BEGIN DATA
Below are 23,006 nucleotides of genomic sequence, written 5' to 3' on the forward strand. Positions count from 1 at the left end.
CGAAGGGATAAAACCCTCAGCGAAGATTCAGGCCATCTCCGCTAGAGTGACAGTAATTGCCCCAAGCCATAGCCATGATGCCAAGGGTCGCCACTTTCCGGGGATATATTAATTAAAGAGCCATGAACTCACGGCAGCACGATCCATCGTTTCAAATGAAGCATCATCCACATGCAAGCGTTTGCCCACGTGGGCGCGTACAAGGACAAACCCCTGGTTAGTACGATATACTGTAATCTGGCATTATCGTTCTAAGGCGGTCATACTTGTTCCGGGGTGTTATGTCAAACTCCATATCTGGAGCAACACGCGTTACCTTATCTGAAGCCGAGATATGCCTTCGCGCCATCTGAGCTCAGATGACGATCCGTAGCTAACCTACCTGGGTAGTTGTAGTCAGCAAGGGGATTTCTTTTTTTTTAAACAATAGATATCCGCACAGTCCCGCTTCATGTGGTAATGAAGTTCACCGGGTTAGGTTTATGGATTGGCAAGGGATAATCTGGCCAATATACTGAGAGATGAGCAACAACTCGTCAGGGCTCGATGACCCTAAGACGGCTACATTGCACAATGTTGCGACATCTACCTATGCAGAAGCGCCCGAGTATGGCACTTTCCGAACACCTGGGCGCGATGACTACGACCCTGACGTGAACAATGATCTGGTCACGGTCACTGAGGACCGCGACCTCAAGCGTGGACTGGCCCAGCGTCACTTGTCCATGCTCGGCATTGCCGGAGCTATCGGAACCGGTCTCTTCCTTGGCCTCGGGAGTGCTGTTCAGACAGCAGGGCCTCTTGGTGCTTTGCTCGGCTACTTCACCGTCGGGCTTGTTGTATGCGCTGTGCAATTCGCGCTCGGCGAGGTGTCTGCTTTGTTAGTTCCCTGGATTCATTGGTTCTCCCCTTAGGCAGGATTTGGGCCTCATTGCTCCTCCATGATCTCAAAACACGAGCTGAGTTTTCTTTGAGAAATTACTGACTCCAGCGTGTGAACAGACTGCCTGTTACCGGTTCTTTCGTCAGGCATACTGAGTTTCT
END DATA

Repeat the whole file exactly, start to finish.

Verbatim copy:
Below are 23,006 nucleotides of genomic sequence, written 5' to 3' on the forward strand. Positions count from 1 at the left end.
CGAAGGGATAAAACCCTCAGCGAAGATTCAGGCCATCTCCGCTAGAGTGACAGTAATTGCCCCAAGCCATAGCCATGATGCCAAGGGTCGCCACTTTCCGGGGATATATTAATTAAAGAGCCATGAACTCACGGCAGCACGATCCATCGTTTCAAATGAAGCATCATCCACATGCAAGCGTTTGCCCACGTGGGCGCGTACAAGGACAAACCCCTGGTTAGTACGATATACTGTAATCTGGCATTATCGTTCTAAGGCGGTCATACTTGTTCCGGGGTGTTATGTCAAACTCCATATCTGGAGCAACACGCGTTACCTTATCTGAAGCCGAGATATGCCTTCGCGCCATCTGAGCTCAGATGACGATCCGTAGCTAACCTACCTGGGTAGTTGTAGTCAGCAAGGGGATTTCTTTTTTTTTAAACAATAGATATCCGCACAGTCCCGCTTCATGTGGTAATGAAGTTCACCGGGTTAGGTTTATGGATTGGCAAGGGATAATCTGGCCAATATACTGAGAGATGAGCAACAACTCGTCAGGGCTCGATGACCCTAAGACGGCTACATTGCACAATGTTGCGACATCTACCTATGCAGAAGCGCCCGAGTATGGCACTTTCCGAACACCTGGGCGCGATGACTACGACCCTGACGTGAACAATGATCTGGTCACGGTCACTGAGGACCGCGACCTCAAGCGTGGACTGGCCCAGCGTCACTTGTCCATGCTCGGCATTGCCGGAGCTATCGGAACCGGTCTCTTCCTTGGCCTCGGGAGTGCTGTTCAGACAGCAGGGCCTCTTGGTGCTTTGCTCGGCTACTTCACCGTCGGGCTTGTTGTATGCGCTGTGCAATTCGCGCTCGGCGAGGTGTCTGCTTTGTTAGTTCCCTGGATTCATTGGTTCTCCCCTTAGGCAGGATTTGGGCCTCATTGCTCCTCCATGATCTCAAAACACGAGCTGAGTTTTCTTTGAGAAATTACTGACTCCAGCGTGTGAACAGACTGCCTGTTACCGGTTCTTTCGTCAGGCATACTGAGTTTCT